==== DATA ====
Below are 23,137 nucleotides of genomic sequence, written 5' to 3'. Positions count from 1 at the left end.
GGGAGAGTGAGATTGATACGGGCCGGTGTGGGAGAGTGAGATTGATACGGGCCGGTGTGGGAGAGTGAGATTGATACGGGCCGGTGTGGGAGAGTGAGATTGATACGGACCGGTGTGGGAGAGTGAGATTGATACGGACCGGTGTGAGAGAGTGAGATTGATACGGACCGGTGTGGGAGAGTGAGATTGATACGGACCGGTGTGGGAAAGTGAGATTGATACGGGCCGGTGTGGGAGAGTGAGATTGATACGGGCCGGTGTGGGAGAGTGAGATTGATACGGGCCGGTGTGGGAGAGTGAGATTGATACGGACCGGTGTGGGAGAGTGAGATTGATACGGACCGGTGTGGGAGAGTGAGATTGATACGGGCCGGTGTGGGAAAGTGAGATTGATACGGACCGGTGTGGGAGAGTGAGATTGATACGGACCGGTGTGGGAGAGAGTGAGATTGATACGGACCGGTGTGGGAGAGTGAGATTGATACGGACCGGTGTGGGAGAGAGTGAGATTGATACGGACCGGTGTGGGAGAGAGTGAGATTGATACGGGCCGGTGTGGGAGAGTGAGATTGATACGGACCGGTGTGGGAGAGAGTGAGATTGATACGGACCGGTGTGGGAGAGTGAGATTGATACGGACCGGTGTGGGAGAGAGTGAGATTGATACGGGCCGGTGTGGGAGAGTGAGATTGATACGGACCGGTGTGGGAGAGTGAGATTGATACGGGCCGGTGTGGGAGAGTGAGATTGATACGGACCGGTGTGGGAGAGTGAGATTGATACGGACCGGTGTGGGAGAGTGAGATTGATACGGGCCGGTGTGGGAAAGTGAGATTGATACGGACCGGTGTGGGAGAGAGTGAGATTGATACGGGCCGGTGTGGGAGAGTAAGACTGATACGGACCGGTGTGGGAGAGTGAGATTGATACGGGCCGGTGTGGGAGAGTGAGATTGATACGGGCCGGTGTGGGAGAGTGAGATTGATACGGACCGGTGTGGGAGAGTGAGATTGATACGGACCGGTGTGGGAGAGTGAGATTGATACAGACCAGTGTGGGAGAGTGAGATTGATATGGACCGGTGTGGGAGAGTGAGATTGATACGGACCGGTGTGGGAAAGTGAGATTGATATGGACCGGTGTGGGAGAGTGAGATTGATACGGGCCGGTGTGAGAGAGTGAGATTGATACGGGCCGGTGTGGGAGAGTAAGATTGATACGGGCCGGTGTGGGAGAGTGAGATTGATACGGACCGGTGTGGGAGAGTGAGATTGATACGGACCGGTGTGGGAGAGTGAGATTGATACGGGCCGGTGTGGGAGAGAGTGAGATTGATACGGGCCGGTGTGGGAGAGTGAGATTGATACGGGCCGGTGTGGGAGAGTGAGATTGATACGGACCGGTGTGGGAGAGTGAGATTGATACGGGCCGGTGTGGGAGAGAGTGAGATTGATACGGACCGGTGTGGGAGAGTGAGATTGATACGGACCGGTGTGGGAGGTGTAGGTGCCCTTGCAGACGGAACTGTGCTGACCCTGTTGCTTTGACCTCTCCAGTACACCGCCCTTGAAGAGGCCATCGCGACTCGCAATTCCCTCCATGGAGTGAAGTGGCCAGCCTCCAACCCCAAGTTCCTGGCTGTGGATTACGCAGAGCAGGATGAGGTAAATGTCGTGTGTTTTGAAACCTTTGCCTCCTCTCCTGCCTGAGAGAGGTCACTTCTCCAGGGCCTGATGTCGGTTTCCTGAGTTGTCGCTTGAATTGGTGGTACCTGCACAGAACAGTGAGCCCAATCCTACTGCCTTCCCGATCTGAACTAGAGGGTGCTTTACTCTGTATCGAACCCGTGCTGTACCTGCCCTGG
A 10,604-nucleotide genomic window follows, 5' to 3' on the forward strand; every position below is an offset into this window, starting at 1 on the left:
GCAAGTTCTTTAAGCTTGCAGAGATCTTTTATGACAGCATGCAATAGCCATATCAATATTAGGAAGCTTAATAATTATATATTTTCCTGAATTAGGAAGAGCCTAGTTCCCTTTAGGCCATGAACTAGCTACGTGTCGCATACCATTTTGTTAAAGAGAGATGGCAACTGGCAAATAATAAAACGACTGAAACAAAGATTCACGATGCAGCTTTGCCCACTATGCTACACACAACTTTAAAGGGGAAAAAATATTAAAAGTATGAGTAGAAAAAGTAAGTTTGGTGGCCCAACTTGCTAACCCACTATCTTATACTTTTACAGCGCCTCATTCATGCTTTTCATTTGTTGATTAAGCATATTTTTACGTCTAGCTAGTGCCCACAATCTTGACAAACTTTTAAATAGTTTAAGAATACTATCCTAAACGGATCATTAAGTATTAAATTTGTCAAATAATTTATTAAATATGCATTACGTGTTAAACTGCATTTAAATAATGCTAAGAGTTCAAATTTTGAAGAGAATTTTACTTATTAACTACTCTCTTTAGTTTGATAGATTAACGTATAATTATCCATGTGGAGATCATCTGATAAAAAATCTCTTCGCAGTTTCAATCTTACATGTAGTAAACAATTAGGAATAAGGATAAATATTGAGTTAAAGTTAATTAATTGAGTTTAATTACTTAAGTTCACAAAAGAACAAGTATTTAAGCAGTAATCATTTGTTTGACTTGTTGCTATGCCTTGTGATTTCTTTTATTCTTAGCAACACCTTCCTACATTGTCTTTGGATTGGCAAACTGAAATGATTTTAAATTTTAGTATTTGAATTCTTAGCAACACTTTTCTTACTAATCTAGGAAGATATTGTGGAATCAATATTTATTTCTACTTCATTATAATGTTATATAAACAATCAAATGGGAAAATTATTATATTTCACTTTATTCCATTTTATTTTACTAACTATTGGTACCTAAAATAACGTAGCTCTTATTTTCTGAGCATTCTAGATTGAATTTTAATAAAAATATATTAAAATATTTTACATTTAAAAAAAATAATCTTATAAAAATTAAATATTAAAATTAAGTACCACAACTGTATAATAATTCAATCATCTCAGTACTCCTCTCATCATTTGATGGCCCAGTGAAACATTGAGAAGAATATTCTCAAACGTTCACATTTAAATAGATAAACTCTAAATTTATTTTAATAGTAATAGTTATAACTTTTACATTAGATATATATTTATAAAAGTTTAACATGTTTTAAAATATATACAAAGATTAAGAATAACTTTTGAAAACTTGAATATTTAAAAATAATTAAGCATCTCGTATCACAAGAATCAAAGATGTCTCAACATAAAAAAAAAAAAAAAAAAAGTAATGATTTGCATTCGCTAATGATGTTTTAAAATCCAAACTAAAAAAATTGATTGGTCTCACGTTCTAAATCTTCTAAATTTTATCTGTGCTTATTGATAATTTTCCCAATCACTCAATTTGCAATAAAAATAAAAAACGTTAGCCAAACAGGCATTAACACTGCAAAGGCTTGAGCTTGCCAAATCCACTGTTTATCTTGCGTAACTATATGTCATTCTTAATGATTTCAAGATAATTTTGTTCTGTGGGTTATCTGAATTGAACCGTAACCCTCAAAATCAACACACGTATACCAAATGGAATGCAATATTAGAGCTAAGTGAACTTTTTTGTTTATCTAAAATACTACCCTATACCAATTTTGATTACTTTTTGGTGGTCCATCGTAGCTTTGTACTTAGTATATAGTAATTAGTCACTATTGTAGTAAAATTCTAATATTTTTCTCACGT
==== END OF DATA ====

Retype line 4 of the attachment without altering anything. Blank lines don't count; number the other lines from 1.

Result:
GCAAGTTCTTTAAGCTTGCAGAGATCTTTTATGACAGCATGCAATAGCCATATCAATATTAGGAAGCTTAATAATTATATATTTTCCTGAATTAGGAAGAGCCTAGTTCCCTTTAGGCCATGAACTAGCTACGTGTCGCATACCATTTTGTTAAAGAGAGATGGCAACTGGCAAATAATAAAACGACTGAAACAAAGATTCACGATGCAGCTTTGCCCACTATGCTACACACAACTTTAAAGGGGAAAAAATATTAAAAGTATGAGTAGAAAAAGTAAGTTTGGTGGCCCAACTTGCTAACCCACTATCTTATACTTTTACAGCGCCTCATTCATGCTTTTCATTTGTTGATTAAGCATATTTTTACGTCTAGCTAGTGCCCACAATCTTGACAAACTTTTAAATAGTTTAAGAATACTATCCTAAACGGATCATTAAGTATTAAATTTGTCAAATAATTTATTAAATATGCATTACGTGTTAAACTGCATTTAAATAATGCTAAGAGTTCAAATTTTGAAGAGAATTTTACTTATTAACTACTCTCTTTAGTTTGATAGATTAACGTATAATTATCCATGTGGAGATCATCTGATAAAAAATCTCTTCGCAGTTTCAATCTTACATGTAGTAAACAATTAGGAATAAGGATAAATATTGAGTTAAAGTTAATTAATTGAGTTTAATTACTTAAGTTCACAAAAGAACAAGTATTTAAGCAGTAATCATTTGTTTGACTTGTTGCTATGCCTTGTGATTTCTTTTATTCTTAGCAACACCTTCCTACATTGTCTTTGGATTGGCAAACTGAAATGATTTTAAATTTTAGTATTTGAATTCTTAGCAACACTTTTCTTACTAATCTAGGAAGATATTGTGGAATCAATATTTATTTCTACTTCATTATAATGTTATATAAACAATCAAATGGGAAAATTATTATATTTCACTTTATTCCATTTTATTTTACTAACTATTGGTACCTAAAATAACGTAGCTCTTATTTTCTGAGCATTCTAGATTGAATTTTAATAAAAATATATTAAAATATTTTACATTTAAAAAAAATAATCTTATAAAAATTAAATATTAAAATTAAGTACCACAACTGTATAATAATTCAATCATCTCAGTACTCCTCTCATCATTTGATGGCCCAGTGAAACATTGAGAAGAATATTCTCAAACGTTCACATTTAAATAGATAAACTCTAAATTTATTTTAATAGTAATAGTTATAACTTTTACATTAGATATATATTTATAAAAGTTTAACATGTTTTAAAATATATACAAAGATTAAGAATAACTTTTGAAAACTTGAATATTTAAAAATAATTAAGCATCTCGTATCACAAGAATCAAAGATGTCTCAACATAAAAAAAAAAAAAAAAAAAGTAATGATTTGCATTCGCTAATGATGTTTTAAAATCCAAACTAAAAAAATTGATTGGTCTCACGTTCTAAATCTTCTAAATTTTATCTGTGCTTATTGATAATTTTCCCAATCACTCAATTTGCAATAAAAATAAAAAACGTTAGCCAAACAGGCATTAACACTGCAAAGGCTTGAGCTTGCCAAATCCACTGTTTATCTTGCGTAACTATATGTCATTCTTAATGATTTCAAGATAATTTTGTTCTGTGGGTTATCTGAATTGAACCGTAACCCTCAAAATCAACACACGTATACCAAATGGAATGCAATATTAGAGCTAAGTGAACTTTTTTGTTTATCTAAAATACTACCCTATACCAATTTTGATTACTTTTTGGTGGTCCATCGTAGCTTTGTACTTAGTATATAGTAATTAGTCACTATTGTAGTAAAATTCTAATATTTTTCTCACGT